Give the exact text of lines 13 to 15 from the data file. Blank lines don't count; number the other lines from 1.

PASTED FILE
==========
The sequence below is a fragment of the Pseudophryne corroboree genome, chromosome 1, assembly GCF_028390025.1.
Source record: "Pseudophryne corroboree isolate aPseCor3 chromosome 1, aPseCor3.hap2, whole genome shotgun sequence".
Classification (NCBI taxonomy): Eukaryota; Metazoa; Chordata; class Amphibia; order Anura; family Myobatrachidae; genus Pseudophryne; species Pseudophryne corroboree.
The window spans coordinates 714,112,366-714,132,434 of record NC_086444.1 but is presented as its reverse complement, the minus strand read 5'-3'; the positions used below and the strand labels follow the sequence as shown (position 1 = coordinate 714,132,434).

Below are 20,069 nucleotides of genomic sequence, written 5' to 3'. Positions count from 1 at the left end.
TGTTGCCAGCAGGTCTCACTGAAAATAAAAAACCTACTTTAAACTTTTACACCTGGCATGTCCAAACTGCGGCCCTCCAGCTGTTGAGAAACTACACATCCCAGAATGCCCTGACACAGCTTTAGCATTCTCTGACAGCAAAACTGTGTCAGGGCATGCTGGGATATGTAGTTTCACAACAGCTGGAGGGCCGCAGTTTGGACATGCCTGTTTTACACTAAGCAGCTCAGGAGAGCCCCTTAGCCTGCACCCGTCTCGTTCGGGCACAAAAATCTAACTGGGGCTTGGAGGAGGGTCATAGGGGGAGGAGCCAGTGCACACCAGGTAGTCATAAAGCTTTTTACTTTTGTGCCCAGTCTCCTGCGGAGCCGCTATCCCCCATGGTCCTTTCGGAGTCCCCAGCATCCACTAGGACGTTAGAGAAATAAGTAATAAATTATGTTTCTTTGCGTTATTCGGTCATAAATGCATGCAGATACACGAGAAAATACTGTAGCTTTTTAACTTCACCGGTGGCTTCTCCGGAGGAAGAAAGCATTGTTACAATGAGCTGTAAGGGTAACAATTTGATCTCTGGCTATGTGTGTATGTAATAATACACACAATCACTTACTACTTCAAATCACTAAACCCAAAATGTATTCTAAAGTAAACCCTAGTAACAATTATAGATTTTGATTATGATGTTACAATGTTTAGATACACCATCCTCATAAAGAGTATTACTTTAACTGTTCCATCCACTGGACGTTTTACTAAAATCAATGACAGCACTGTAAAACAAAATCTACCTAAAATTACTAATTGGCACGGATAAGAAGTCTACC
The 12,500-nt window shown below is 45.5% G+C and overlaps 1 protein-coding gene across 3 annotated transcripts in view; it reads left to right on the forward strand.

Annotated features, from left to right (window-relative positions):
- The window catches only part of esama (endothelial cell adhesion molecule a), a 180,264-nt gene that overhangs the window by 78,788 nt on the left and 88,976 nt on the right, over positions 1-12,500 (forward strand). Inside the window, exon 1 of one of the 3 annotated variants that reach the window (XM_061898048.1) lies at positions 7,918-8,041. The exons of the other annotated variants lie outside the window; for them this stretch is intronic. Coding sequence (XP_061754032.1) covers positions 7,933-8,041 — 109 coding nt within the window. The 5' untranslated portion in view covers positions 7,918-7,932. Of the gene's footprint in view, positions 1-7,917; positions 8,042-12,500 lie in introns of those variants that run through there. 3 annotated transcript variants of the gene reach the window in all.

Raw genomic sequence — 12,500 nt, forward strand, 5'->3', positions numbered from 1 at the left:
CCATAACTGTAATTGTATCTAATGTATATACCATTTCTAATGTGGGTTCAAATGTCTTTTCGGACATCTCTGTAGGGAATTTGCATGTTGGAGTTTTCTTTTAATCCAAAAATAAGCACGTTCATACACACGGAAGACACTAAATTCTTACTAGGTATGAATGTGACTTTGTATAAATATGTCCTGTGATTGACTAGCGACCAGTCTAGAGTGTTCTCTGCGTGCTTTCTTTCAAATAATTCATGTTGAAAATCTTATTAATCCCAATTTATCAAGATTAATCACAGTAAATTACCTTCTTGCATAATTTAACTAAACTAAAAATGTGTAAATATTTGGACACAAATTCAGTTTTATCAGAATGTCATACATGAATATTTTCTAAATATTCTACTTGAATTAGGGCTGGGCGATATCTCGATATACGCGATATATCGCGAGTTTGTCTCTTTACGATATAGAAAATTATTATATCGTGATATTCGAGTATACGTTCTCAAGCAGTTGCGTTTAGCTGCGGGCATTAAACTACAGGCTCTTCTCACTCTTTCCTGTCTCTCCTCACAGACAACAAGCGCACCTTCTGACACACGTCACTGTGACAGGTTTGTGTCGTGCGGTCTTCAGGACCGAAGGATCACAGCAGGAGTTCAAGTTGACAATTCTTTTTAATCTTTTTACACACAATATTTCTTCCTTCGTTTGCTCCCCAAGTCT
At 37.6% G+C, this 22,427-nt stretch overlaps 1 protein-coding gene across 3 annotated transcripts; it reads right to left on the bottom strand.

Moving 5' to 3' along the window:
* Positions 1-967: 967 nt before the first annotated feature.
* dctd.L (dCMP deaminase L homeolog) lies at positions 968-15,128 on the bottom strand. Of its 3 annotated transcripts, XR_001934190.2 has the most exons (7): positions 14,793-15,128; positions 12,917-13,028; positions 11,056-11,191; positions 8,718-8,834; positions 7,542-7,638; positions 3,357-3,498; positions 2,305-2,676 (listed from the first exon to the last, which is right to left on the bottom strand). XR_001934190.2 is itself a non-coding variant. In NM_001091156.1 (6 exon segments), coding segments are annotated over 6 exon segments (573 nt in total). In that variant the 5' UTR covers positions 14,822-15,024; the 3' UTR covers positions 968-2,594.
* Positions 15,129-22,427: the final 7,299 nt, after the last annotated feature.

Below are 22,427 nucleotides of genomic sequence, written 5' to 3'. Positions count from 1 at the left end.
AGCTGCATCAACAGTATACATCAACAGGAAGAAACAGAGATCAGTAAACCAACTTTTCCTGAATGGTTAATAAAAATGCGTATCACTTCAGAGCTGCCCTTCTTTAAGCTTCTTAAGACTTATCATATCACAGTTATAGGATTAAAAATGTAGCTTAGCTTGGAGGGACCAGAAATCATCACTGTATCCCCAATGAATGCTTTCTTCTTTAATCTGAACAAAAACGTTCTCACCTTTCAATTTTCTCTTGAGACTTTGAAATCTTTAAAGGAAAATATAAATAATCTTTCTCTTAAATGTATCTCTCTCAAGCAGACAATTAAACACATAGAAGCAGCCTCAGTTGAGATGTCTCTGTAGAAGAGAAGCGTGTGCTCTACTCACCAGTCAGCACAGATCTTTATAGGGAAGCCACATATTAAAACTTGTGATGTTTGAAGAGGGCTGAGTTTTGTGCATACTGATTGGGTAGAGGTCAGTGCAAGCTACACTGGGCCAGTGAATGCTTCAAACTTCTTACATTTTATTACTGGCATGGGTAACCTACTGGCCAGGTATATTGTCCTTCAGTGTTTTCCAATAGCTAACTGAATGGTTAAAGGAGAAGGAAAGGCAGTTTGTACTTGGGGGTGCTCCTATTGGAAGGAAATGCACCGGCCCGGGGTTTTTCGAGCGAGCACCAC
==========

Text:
Moving 5' to 3' along the window:
* Positions 1-967: 967 nt before the first annotated feature.
* dctd.L (dCMP deaminase L homeolog) lies at positions 968-15,128 on the bottom strand. Of its 3 annotated transcripts, XR_001934190.2 has the most exons (7): positions 14,793-15,128; positions 12,917-13,028; positions 11,056-11,191; positions 8,718-8,834; positions 7,542-7,638; positions 3,357-3,498; positions 2,305-2,676 (listed from the first exon to the last, which is right to left on the bottom strand). XR_001934190.2 is itself a non-coding variant. In NM_001091156.1 (6 exon segments), coding segments are annotated over 6 exon segments (573 nt in total). In that variant the 5' UTR covers positions 14,822-15,024; the 3' UTR covers positions 968-2,594.